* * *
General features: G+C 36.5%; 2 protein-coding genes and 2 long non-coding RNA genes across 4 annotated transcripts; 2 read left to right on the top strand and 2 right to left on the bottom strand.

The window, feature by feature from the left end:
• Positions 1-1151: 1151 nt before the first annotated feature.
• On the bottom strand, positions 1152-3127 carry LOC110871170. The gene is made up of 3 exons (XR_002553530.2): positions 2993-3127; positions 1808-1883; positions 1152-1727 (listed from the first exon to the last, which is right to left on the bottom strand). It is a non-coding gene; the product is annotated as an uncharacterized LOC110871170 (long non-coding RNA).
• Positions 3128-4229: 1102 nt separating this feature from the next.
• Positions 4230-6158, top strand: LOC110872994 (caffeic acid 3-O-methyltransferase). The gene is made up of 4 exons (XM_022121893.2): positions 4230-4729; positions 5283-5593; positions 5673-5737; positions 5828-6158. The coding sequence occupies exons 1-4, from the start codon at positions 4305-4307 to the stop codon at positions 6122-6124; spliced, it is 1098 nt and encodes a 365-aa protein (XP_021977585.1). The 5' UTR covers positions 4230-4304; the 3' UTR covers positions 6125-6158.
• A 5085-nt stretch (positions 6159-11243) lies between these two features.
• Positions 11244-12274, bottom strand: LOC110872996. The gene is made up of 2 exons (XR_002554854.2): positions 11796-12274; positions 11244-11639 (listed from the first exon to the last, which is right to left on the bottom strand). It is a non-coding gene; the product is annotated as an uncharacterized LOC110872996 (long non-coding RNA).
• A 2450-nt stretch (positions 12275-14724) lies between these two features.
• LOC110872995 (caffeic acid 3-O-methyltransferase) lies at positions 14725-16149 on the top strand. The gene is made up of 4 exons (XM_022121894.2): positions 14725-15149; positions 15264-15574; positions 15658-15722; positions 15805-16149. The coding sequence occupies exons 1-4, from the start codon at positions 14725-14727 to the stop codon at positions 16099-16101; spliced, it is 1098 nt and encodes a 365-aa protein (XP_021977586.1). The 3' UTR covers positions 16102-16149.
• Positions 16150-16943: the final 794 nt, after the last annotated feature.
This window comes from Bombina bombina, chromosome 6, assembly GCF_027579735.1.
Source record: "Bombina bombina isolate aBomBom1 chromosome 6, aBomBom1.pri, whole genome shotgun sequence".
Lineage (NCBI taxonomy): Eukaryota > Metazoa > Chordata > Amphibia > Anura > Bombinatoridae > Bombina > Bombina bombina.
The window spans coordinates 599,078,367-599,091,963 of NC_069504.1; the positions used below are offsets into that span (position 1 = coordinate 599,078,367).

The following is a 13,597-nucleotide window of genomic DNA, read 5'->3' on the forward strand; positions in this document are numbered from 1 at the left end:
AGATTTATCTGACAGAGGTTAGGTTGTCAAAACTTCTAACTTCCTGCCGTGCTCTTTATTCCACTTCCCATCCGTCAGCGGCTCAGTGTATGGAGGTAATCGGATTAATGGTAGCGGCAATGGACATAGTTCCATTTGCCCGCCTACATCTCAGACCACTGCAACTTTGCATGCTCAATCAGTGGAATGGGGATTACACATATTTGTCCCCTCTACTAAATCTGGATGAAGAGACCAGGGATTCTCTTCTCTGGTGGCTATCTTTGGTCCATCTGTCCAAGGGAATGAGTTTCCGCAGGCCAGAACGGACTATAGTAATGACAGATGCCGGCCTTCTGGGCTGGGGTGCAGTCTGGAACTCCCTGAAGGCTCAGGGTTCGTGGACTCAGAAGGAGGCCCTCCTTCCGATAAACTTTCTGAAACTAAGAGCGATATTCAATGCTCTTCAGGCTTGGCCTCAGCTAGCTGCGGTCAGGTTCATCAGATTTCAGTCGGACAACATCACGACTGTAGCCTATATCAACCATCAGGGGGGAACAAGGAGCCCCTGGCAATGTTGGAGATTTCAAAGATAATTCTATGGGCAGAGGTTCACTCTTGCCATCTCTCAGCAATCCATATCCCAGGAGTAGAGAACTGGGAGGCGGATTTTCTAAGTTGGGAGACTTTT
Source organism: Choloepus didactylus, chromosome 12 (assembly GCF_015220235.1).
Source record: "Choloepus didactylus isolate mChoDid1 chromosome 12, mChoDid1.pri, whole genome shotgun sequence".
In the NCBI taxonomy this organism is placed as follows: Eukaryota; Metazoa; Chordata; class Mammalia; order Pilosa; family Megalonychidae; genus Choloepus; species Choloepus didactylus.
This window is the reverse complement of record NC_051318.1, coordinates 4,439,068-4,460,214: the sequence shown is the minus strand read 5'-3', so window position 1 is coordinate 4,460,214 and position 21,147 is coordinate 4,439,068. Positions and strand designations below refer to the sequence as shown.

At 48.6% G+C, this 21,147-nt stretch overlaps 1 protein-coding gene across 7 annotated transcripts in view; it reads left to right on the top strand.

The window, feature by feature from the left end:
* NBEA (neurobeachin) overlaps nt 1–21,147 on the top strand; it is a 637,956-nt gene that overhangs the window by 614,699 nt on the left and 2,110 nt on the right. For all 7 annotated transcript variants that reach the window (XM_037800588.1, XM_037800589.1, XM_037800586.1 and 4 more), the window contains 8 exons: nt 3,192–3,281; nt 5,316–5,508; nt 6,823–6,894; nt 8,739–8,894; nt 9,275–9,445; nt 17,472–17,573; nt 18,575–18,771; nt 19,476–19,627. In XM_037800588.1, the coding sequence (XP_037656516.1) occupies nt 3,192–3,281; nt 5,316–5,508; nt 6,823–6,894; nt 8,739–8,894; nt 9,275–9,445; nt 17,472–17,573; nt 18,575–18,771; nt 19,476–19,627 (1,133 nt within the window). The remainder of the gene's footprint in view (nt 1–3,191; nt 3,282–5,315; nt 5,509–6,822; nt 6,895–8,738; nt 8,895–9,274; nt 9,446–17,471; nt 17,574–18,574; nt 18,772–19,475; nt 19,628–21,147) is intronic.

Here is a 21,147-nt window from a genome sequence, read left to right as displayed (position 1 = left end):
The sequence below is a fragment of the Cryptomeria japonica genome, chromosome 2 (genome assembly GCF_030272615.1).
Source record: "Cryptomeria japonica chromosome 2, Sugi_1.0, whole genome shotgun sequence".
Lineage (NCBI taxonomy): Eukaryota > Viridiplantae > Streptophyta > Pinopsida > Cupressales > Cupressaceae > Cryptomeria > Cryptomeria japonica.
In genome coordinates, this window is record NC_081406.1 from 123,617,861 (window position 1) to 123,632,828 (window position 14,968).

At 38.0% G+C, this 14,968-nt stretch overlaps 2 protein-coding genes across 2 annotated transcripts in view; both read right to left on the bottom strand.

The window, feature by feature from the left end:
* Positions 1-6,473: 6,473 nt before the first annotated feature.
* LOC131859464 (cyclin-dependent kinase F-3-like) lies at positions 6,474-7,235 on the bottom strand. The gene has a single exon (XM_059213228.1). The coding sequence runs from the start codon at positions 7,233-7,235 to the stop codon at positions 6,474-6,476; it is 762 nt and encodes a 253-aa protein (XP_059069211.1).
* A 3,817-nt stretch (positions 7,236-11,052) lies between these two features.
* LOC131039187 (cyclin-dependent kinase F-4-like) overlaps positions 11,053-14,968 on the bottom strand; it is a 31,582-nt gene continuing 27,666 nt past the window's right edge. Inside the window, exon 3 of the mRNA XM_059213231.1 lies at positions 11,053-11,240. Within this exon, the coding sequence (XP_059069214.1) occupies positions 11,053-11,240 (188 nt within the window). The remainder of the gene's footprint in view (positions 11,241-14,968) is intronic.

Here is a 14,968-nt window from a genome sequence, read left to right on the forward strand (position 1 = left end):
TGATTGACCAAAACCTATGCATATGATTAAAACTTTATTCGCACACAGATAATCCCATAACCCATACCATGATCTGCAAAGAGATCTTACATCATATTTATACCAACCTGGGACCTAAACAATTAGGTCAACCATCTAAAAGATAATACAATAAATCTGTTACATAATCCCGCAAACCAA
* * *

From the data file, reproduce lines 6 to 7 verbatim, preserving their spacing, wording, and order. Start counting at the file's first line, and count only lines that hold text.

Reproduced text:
• Positions 4230-6158, top strand: LOC110872994 (caffeic acid 3-O-methyltransferase). The gene is made up of 4 exons (XM_022121893.2): positions 4230-4729; positions 5283-5593; positions 5673-5737; positions 5828-6158. The coding sequence occupies exons 1-4, from the start codon at positions 4305-4307 to the stop codon at positions 6122-6124; spliced, it is 1098 nt and encodes a 365-aa protein (XP_021977585.1). The 5' UTR covers positions 4230-4304; the 3' UTR covers positions 6125-6158.
• A 5085-nt stretch (positions 6159-11243) lies between these two features.